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Congo clinic offers hope to rape victims

Goma center provides medical treatment and counseling to survivors.

GOMA, Democratic Republic of Congo — Rose is 41; Florence 23; Cecile is 34; Alima 19 and Alfonzine 70. In eastern Democratic Republic of Congo age isn't important, all that matters is gender: If you are female you are fair game to the many armed militias that roam the forests.

These five women are only a handful of the hundreds of thousands raped during and after a brutal civil war that erupted in 1998 and led to the deaths of more than 5 million people, according to estimates by humanitarian groups.

Officially the war is over, but the fighting goes on.

Rape has long been a low-tech weapon of choice, but in Congo it has become an epidemic linked to battles that have flared up periodically despite numerous peace agreements.

With every fresh bout of fighting comes a tide of sexual violence. Most of the victims are attacked by rebel militias, such as the ethnic Hutu FDLR, commanded by men who fled to Congo after carrying out Rwanda's 1994 genocide, in which up to half a million women were raped. Others are raped by the government soldiers, many of whom are little more than brigands in government uniforms.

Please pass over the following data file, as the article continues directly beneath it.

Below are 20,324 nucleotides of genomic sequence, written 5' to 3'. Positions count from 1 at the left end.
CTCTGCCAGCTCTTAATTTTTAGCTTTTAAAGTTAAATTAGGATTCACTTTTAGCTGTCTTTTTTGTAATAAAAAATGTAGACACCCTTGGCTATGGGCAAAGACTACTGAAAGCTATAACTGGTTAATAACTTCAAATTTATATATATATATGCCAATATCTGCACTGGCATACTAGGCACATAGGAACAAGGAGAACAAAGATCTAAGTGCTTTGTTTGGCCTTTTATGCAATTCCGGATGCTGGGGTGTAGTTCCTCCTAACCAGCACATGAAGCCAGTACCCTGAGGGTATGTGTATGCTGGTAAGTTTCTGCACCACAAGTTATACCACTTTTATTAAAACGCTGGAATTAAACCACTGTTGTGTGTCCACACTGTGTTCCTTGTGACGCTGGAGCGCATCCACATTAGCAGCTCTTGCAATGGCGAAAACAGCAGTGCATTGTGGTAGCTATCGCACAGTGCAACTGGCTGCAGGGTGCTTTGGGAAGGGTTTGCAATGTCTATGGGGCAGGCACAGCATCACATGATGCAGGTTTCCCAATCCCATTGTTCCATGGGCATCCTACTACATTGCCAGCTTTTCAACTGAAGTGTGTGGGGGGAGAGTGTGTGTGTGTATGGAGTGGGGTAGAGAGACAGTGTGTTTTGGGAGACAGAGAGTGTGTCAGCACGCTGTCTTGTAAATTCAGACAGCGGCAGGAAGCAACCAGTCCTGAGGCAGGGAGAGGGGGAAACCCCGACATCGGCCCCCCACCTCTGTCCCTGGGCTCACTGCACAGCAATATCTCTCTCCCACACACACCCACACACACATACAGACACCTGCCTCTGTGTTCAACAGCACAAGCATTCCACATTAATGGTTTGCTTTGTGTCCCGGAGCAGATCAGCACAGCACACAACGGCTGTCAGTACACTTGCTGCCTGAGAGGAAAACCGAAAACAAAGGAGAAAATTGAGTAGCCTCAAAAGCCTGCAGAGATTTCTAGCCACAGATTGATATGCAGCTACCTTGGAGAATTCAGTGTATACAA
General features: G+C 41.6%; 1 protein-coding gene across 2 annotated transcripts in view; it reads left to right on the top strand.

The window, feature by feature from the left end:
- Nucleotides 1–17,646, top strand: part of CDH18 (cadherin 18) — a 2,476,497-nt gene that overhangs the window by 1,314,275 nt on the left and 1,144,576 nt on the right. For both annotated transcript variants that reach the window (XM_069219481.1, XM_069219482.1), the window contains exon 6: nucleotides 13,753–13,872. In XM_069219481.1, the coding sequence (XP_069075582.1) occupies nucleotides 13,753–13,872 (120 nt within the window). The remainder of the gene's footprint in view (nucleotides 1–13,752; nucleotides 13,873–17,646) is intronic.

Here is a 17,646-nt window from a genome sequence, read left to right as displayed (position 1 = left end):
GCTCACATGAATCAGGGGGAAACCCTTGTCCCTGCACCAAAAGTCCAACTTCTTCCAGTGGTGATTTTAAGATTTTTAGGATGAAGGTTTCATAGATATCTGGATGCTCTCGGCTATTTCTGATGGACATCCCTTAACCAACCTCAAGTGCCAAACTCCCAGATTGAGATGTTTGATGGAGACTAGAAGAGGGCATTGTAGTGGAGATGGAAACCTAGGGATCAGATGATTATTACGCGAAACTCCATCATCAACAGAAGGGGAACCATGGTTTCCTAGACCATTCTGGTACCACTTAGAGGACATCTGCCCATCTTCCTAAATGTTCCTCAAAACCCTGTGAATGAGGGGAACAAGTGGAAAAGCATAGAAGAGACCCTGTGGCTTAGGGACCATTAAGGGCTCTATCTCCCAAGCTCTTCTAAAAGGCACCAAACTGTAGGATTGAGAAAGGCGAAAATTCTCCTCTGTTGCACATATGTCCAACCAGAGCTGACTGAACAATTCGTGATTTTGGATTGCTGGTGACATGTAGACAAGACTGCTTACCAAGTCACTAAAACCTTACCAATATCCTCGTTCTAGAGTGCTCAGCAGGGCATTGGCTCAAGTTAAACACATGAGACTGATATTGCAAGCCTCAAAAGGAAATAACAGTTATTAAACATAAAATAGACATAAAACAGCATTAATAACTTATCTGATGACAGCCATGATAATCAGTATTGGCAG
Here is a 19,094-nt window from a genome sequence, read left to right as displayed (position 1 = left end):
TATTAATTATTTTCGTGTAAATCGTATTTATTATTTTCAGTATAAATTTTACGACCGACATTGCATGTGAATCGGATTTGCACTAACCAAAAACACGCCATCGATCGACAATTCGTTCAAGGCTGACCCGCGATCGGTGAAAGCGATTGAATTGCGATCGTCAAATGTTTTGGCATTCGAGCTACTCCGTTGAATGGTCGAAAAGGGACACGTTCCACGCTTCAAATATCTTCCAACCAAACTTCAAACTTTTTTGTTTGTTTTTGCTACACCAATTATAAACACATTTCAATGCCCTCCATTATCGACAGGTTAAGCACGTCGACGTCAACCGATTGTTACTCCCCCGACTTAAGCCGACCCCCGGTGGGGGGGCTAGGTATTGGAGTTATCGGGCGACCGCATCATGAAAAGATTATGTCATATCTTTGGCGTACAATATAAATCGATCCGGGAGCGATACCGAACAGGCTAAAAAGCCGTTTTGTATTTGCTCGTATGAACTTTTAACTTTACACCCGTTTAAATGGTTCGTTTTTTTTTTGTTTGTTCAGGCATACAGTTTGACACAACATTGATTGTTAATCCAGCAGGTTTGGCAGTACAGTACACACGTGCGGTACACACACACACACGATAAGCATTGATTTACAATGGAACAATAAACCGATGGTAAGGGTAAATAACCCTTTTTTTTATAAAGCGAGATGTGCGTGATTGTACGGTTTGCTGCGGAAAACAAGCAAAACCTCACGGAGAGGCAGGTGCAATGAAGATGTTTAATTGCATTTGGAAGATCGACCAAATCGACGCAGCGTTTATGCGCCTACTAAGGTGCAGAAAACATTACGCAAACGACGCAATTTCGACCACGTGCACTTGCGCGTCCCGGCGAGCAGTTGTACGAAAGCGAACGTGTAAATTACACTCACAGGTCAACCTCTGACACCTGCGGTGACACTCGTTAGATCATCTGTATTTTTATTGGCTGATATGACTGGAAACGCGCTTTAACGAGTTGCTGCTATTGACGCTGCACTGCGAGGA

More than 90 women and girls were raped in the last two months alone by government soldiers and FDLR fighters during and after a failed month-long offensive aimed at rooting out the rebel force.

"The FDLR are deliberately killing and raping Congolese civilians as apparent punishment for the military operations against them," said Anneke Van Woudenberg, senior Africa researcher at Human Rights Watch.

Wading into this sea of horror is Mama Muliri, a formidable Congolese woman, mother and rape counselor who ventures into the war-torn jungles to rescue raped women and bring them to the lakeside city of Goma for medical treatment and psychological counseling.

“Here, today the number of rapes can be down and tomorrow up again because when there is new fighting there is new rape,” she explained.

Dr. Flori Cirimwami, a surgeon at the hospital in Goma, said, “Our patients are usually aged 11 or 12 upwards although sometimes we get babies too.”

The health clinic is one of only two hospitals in a country the size of Western Europe designed specifically to deal with the medical aftermath of sexual violence.